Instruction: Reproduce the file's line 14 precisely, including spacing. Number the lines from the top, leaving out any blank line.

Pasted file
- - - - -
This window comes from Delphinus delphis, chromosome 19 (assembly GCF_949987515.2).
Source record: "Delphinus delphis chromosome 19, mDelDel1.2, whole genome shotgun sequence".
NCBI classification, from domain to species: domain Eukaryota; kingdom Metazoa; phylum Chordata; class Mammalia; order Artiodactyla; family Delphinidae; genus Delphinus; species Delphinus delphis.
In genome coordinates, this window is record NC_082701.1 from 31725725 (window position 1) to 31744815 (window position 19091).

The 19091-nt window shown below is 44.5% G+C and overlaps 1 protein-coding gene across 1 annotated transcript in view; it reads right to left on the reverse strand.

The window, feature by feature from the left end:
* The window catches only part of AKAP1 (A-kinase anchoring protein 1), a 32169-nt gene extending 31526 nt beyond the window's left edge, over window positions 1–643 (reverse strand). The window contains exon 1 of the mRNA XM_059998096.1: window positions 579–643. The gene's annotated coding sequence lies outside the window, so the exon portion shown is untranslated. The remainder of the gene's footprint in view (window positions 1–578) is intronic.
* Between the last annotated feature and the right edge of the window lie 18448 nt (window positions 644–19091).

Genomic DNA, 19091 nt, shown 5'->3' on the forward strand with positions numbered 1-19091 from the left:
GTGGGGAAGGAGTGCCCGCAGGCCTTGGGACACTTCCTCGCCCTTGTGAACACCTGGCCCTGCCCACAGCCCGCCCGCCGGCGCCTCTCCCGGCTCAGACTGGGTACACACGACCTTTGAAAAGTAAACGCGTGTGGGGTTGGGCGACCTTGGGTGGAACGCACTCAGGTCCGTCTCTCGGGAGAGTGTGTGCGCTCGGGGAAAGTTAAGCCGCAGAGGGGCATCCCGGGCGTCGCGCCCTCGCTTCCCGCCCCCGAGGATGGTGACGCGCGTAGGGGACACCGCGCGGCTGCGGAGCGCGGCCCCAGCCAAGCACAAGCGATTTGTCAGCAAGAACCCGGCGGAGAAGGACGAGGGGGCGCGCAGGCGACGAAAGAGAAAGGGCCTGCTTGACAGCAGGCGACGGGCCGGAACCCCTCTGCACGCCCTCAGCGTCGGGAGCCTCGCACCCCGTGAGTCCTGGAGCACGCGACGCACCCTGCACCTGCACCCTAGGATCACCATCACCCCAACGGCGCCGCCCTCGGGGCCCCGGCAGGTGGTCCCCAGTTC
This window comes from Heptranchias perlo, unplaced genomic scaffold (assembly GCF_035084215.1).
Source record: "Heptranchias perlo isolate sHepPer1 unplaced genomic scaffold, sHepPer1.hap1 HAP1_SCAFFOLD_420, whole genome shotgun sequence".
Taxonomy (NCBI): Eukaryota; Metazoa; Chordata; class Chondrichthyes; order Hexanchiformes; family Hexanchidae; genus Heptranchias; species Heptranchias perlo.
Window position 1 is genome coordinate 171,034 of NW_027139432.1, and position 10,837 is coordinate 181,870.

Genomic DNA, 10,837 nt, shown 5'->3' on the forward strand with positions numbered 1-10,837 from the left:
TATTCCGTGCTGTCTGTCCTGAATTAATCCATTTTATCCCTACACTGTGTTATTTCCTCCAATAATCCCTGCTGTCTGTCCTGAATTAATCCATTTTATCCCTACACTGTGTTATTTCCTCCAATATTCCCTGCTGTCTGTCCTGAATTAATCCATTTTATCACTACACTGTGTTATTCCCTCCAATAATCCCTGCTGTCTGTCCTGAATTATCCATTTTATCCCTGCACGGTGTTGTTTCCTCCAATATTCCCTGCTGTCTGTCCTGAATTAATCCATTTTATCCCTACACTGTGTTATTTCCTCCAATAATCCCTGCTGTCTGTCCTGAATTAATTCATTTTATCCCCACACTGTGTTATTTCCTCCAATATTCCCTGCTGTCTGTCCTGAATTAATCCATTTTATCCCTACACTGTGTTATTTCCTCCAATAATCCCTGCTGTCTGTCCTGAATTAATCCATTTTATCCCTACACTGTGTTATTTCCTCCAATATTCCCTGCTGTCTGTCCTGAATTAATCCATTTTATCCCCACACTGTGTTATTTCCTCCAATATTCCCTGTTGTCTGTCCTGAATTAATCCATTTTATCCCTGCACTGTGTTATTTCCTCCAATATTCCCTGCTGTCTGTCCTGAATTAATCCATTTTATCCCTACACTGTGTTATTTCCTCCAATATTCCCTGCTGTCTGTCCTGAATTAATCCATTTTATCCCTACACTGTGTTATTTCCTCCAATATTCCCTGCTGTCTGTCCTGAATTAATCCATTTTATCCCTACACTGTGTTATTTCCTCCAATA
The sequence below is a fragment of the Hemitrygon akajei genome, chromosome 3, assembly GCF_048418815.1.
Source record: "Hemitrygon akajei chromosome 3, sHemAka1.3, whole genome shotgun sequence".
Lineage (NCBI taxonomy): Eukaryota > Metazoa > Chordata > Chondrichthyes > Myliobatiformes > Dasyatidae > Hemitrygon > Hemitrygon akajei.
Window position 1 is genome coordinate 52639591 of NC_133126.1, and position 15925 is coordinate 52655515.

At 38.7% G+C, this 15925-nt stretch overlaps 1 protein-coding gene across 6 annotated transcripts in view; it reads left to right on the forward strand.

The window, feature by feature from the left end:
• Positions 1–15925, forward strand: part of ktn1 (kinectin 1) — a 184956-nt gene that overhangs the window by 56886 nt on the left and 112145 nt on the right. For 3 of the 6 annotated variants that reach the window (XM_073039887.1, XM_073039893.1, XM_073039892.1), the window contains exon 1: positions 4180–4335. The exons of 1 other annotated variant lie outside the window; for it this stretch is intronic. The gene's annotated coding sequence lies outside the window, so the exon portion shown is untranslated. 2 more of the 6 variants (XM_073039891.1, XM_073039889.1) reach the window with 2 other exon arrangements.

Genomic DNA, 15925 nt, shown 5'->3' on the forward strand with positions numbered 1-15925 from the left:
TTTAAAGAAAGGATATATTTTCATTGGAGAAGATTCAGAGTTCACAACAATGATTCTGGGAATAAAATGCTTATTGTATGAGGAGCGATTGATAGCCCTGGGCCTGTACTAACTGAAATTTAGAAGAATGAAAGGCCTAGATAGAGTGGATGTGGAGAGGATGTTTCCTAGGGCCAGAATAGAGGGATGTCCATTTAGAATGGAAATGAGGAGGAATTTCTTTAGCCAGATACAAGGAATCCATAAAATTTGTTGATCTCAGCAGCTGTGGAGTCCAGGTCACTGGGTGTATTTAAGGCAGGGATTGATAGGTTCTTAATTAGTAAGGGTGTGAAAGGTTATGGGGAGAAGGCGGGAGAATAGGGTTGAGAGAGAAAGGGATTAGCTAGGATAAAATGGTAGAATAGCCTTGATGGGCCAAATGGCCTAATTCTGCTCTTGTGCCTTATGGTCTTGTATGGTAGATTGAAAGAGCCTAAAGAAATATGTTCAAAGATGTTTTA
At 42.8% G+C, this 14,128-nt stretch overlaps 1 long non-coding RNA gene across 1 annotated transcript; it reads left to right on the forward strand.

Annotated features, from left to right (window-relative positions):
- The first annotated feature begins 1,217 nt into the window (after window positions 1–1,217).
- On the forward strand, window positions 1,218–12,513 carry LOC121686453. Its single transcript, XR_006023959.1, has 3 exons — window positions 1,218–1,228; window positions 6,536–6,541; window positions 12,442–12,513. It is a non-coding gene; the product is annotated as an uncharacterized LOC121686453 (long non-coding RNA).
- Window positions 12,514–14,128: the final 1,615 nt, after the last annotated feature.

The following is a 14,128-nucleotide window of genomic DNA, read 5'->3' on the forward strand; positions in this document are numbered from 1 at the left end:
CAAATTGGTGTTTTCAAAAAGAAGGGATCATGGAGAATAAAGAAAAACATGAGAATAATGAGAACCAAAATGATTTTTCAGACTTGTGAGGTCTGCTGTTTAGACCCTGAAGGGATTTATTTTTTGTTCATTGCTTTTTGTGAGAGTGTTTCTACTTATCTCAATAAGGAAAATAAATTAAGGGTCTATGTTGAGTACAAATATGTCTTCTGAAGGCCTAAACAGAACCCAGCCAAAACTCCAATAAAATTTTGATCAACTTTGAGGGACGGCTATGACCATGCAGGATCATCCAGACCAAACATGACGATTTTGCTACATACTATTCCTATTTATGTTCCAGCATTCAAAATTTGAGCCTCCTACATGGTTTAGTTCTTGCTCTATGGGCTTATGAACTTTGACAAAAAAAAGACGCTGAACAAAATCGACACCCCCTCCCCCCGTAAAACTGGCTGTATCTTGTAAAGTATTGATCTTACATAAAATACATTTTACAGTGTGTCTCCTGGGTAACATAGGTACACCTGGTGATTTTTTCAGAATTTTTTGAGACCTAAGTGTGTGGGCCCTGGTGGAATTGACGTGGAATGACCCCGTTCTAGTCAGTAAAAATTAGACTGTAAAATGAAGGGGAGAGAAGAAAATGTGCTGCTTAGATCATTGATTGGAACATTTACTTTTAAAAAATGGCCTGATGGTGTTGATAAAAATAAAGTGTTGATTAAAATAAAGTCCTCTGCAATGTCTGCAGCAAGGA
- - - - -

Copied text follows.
Window position 1 is genome coordinate 171,034 of NW_027139432.1, and position 10,837 is coordinate 181,870.